"The (redistricting) map I have seen is going from thirty one districts down to twenty nine districts. I'm not comfortable reducing the number of districts. That doesn't make sense to me," said Pody. " But we have to redo it (redistricting) so it is more equitable across the state. There are some areas that seem to be working very well with no back load but there are areas where there is a big back load. My goal is to vote for what's best for the entire state and not what might be just best for where I am (my district). I have to look at this as a state issue and not just what's going to be best for our county. My vote has to be that way. I am going to be very open to the facts. For example, I want to know the case load and the average time for trial. I think that will make a difference in how its going to be divided up," said Representative Pody.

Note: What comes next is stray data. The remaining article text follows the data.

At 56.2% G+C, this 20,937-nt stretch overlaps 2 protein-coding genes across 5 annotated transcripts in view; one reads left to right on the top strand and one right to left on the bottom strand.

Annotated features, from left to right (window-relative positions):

Lieutenant Governor Ron Ramsey said he wants the State Senate Judiciary Committee to examine judicial districting and ways the legal system can operate more efficiently and effectively. He noted that the last judicial redistricting occurred nearly 30 years ago in 1984.
"We desperately need to take a fresh look at this judicial map statewide to ensure Tennesseans receive the best possible service from their judges, district attorneys and public defenders," said Lt. Governor Ramsey.
(Third Photo from Top: Pictured left to right seated Hilton Conger, Mingy Bryant, and Sarah Cripps. Standing left to right- Mark Kent, Bratten Cook, II, Jeremy Parsley, Jim Judkins, Frank Buck, and Jon Slager)
Members of the local bar who have an active trial practice in the Thirteenth Judicial District and who are not pictured in the photograph are:
Tecia Puckett Pryor
Two juveniles, believed to be responsible for a rash of recent mail box vandalism incidents, will soon make an appearance in Juvenile Court on petitions accusing them of committing the delinquent act of vandalism.